Top 5 starting pitchers in Blue Jays franchise history by WAR

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3. Jimmy Key (29.7 WAR)

There is a reason Jimmy Key was known as ‘the key to victory’ during his career with the Blue Jays.

Selected in the third round of the 1982 draft out of Clemson, Key broke onto the scene in 1985, putting up the third best ERA in the AL (3.00) as a 24-year-old, and leading the Jays to their first ever postseason appearance.

This was the start of a brilliant eight-year run for Key in which he averaged more than 200 innings per year and pitched to a 3.38 ERA as the Jays won four division titles. The run included Key’s best year in 1987 for the 96-win Jays – arguably the best season a Jays starter has ever had – when he led the league in both ERA (2.76) and WHIP (1.06) while throwing 261 innings, finishing second in the Cy Young race behind the phenom that was the young Roger Clemens.

When the Jays finally broke through and won the World Series in 1992, it was Key who picked up both the third and the fourth wins of the series – first, with 7.2 innings of one-run ball in a 2-1 Game 4 win, and then, as a reliever in the 10th and 11th innings of Game 6.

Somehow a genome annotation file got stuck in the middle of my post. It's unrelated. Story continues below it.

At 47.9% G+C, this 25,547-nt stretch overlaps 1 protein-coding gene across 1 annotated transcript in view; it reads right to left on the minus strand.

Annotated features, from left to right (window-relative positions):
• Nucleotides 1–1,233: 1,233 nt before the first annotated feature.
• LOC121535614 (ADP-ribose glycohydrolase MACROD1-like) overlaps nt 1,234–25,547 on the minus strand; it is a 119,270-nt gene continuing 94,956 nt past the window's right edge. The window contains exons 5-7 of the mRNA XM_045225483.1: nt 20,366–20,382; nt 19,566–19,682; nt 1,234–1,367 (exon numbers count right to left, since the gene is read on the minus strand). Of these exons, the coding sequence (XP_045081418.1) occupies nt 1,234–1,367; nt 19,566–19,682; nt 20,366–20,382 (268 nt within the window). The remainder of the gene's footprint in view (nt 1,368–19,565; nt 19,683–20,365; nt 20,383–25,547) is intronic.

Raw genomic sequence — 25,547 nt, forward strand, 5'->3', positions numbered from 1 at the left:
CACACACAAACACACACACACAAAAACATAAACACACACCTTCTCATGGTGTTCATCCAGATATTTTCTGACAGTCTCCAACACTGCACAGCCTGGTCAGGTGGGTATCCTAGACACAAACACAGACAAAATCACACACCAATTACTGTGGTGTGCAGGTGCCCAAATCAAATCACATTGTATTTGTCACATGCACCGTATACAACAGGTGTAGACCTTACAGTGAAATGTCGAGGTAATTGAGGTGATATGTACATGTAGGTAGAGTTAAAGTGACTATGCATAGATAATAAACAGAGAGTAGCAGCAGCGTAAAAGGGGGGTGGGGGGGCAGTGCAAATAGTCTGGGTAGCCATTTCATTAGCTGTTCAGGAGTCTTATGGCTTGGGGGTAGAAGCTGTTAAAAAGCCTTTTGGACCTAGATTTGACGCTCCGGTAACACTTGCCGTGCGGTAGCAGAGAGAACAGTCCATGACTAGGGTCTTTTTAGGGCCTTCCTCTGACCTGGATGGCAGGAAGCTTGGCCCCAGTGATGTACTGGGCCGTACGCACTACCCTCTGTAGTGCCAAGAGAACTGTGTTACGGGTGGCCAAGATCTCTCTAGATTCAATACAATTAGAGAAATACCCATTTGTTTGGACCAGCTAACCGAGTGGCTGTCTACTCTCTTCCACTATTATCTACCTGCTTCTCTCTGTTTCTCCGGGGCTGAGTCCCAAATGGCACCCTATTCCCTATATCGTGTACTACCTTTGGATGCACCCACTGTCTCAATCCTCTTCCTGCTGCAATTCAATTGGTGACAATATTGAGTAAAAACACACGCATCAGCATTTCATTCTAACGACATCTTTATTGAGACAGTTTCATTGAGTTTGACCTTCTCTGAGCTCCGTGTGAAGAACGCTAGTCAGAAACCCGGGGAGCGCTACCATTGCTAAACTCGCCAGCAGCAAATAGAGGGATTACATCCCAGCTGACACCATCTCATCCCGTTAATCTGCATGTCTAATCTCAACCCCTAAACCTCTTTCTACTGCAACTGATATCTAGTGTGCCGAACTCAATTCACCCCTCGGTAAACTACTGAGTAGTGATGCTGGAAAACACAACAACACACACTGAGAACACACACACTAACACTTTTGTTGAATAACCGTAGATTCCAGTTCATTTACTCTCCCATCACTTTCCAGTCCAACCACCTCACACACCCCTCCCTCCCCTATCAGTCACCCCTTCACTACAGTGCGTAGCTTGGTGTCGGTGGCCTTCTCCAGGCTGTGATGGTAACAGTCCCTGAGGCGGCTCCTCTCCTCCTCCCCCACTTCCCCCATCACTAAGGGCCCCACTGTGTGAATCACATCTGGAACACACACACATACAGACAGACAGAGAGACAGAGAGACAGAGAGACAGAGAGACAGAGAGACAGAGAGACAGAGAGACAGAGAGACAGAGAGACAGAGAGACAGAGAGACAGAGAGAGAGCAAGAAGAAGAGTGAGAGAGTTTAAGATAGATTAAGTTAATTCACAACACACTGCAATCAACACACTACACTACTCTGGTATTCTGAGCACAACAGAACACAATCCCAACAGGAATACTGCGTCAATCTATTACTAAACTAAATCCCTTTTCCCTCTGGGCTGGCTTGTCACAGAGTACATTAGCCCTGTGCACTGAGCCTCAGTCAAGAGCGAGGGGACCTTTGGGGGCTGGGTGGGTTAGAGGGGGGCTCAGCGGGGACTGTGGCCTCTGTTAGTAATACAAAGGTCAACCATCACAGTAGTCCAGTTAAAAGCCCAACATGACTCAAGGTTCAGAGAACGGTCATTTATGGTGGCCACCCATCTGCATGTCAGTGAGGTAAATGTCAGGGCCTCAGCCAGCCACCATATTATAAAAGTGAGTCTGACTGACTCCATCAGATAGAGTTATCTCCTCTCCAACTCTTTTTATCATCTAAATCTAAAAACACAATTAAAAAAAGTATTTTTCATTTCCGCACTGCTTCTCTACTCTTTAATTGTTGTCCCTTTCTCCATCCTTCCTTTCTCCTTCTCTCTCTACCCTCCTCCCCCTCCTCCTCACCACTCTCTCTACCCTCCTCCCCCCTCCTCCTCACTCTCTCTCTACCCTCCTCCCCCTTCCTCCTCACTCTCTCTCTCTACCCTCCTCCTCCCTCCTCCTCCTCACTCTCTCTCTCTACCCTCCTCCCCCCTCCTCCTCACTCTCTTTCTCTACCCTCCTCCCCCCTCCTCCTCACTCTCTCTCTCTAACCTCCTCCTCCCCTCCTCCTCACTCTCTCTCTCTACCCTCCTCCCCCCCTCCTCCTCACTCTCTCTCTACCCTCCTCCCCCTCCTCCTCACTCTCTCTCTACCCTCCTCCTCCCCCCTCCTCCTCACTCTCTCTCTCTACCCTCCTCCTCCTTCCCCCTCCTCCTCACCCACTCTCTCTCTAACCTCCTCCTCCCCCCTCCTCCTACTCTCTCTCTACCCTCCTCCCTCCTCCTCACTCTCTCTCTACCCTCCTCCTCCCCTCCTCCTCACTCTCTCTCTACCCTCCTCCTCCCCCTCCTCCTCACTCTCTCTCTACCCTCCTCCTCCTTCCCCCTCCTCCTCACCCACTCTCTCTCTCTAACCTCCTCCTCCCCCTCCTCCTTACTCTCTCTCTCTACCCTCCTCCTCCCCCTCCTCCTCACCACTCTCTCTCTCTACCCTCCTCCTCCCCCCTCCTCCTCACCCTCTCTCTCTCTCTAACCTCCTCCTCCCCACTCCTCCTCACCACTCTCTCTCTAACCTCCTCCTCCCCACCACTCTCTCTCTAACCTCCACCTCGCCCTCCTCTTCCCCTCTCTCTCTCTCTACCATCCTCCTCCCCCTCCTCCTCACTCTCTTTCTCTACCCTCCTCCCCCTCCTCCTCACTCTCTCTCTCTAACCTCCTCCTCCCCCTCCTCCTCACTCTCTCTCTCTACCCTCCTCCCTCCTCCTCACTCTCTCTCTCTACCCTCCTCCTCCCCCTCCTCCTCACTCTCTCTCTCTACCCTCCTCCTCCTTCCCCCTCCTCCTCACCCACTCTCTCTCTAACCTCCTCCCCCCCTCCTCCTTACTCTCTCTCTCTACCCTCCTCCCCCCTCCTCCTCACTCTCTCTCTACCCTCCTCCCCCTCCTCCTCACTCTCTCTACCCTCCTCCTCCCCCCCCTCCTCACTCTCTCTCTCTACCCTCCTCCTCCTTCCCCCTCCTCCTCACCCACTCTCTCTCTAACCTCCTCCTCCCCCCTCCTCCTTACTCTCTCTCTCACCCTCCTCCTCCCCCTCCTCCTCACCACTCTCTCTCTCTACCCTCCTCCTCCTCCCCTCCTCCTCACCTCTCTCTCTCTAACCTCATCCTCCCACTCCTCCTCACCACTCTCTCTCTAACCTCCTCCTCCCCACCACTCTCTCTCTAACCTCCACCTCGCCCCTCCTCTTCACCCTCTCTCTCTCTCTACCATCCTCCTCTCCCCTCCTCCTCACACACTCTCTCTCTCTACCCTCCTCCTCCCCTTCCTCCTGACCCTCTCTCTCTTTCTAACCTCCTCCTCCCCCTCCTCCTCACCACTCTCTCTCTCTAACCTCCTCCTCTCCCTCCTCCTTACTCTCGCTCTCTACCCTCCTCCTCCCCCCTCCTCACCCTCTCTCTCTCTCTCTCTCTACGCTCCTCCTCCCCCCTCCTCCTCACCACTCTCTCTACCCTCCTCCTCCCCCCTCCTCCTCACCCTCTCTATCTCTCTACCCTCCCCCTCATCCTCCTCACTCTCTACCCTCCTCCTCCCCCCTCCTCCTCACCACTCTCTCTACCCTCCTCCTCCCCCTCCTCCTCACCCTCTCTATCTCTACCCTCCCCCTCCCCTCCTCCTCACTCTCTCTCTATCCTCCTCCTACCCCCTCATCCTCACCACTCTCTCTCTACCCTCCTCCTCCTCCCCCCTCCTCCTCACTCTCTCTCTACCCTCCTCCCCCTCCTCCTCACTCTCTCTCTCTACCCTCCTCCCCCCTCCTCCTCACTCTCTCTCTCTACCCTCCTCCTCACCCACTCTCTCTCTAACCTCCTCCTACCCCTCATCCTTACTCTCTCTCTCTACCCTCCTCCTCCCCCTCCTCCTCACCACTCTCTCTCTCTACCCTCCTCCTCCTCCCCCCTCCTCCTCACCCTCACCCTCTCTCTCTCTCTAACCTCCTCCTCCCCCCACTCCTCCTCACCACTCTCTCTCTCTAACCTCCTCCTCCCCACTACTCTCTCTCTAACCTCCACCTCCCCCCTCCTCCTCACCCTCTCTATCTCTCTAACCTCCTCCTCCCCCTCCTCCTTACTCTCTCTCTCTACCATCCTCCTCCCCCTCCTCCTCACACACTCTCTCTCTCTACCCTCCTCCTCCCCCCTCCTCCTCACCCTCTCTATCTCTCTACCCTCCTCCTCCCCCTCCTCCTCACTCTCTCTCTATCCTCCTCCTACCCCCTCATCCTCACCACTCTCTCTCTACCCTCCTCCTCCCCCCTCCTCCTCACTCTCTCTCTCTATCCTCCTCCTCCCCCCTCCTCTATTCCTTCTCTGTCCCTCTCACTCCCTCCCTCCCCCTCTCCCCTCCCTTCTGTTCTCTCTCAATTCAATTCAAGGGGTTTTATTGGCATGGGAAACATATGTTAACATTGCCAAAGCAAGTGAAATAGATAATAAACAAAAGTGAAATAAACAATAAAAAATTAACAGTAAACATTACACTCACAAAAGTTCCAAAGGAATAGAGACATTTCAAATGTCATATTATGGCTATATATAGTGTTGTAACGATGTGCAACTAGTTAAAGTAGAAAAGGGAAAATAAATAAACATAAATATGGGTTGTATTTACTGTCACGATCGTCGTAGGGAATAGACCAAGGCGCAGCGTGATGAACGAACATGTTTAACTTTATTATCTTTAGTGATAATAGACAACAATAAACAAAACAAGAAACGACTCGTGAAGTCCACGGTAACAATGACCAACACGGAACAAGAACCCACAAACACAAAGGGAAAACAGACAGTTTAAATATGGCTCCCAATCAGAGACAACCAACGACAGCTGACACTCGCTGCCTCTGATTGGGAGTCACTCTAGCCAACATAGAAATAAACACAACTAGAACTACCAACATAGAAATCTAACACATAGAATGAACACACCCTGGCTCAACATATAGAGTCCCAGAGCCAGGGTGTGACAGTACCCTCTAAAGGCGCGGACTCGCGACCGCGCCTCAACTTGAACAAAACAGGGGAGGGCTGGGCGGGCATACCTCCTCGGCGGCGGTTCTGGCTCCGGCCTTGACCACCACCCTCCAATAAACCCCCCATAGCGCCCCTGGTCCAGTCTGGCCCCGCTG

The key to victory, indeed. Heck, Key even picked up the win in the only All-Star Game ever played in Toronto in 1991.

Through it all, Key got it done as one of the most stereotypically crafty lefties the game has ever seen, a soft-tosser who bamboozled hitters with his mind more so than his arm. Perhaps this should be no surprise, given that his father was an engineer and his mother worked for NASA.

The end result is that Jimmy Key stands as the greatest lefty in Blue Jays franchise history, and, according to WAR, the third best pitcher the team has ever had.